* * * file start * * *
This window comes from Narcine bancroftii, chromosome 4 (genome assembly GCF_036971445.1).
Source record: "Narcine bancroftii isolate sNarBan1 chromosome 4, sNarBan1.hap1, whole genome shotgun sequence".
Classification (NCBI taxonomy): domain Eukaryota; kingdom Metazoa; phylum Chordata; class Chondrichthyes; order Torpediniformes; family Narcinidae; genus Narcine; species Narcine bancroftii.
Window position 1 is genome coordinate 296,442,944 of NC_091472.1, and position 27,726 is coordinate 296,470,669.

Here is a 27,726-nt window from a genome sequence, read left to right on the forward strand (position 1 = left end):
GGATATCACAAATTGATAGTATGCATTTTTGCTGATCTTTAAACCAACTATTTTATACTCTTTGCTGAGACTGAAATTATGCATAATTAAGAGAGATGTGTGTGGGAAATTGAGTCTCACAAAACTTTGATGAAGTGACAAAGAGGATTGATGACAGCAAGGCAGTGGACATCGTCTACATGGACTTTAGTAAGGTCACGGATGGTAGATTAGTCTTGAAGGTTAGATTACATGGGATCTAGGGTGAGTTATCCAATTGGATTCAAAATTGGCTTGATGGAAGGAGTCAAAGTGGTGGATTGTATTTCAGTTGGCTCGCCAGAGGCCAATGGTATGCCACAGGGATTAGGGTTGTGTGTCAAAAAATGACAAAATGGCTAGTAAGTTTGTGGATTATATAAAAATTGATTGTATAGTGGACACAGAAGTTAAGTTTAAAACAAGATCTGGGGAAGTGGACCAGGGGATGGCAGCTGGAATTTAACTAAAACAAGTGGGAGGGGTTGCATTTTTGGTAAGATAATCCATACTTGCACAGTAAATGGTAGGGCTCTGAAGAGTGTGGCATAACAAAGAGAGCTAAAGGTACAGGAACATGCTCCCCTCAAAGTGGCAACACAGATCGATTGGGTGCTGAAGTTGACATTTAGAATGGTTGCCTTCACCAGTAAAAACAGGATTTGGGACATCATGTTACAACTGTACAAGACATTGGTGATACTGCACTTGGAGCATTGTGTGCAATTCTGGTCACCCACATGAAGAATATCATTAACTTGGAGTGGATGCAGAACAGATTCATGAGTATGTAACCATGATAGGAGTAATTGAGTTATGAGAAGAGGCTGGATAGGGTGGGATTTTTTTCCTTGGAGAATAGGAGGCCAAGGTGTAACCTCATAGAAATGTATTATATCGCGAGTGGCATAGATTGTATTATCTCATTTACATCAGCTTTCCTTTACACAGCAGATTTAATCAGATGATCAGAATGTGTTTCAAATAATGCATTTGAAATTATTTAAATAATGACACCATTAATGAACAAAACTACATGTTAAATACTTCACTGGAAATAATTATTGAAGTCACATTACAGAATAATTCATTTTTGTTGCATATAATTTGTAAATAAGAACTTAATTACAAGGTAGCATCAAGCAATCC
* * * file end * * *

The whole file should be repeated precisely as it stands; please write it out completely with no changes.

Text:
This window comes from Narcine bancroftii, chromosome 4 (genome assembly GCF_036971445.1).
Source record: "Narcine bancroftii isolate sNarBan1 chromosome 4, sNarBan1.hap1, whole genome shotgun sequence".
Classification (NCBI taxonomy): domain Eukaryota; kingdom Metazoa; phylum Chordata; class Chondrichthyes; order Torpediniformes; family Narcinidae; genus Narcine; species Narcine bancroftii.
Window position 1 is genome coordinate 296,442,944 of NC_091472.1, and position 27,726 is coordinate 296,470,669.

Here is a 27,726-nt window from a genome sequence, read left to right on the forward strand (position 1 = left end):
GGATATCACAAATTGATAGTATGCATTTTTGCTGATCTTTAAACCAACTATTTTATACTCTTTGCTGAGACTGAAATTATGCATAATTAAGAGAGATGTGTGTGGGAAATTGAGTCTCACAAAACTTTGATGAAGTGACAAAGAGGATTGATGACAGCAAGGCAGTGGACATCGTCTACATGGACTTTAGTAAGGTCACGGATGGTAGATTAGTCTTGAAGGTTAGATTACATGGGATCTAGGGTGAGTTATCCAATTGGATTCAAAATTGGCTTGATGGAAGGAGTCAAAGTGGTGGATTGTATTTCAGTTGGCTCGCCAGAGGCCAATGGTATGCCACAGGGATTAGGGTTGTGTGTCAAAAAATGACAAAATGGCTAGTAAGTTTGTGGATTATATAAAAATTGATTGTATAGTGGACACAGAAGTTAAGTTTAAAACAAGATCTGGGGAAGTGGACCAGGGGATGGCAGCTGGAATTTAACTAAAACAAGTGGGAGGGGTTGCATTTTTGGTAAGATAATCCATACTTGCACAGTAAATGGTAGGGCTCTGAAGAGTGTGGCATAACAAAGAGAGCTAAAGGTACAGGAACATGCTCCCCTCAAAGTGGCAACACAGATCGATTGGGTGCTGAAGTTGACATTTAGAATGGTTGCCTTCACCAGTAAAAACAGGATTTGGGACATCATGTTACAACTGTACAAGACATTGGTGATACTGCACTTGGAGCATTGTGTGCAATTCTGGTCACCCACATGAAGAATATCATTAACTTGGAGTGGATGCAGAACAGATTCATGAGTATGTAACCATGATAGGAGTAATTGAGTTATGAGAAGAGGCTGGATAGGGTGGGATTTTTTTCCTTGGAGAATAGGAGGCCAAGGTGTAACCTCATAGAAATGTATTATATCGCGAGTGGCATAGATTGTATTATCTCATTTACATCAGCTTTCCTTTACACAGCAGATTTAATCAGATGATCAGAATGTGTTTCAAATAATGCATTTGAAATTATTTAAATAATGACACCATTAATGAACAAAACTACATGTTAAATACTTCACTGGAAATAATTATTGAAGTCACATTACAGAATAATTCATTTTTGTTGCATATAATTTGTAAATAAGAACTTAATTACAAGGTAGCATCAAGCAATCC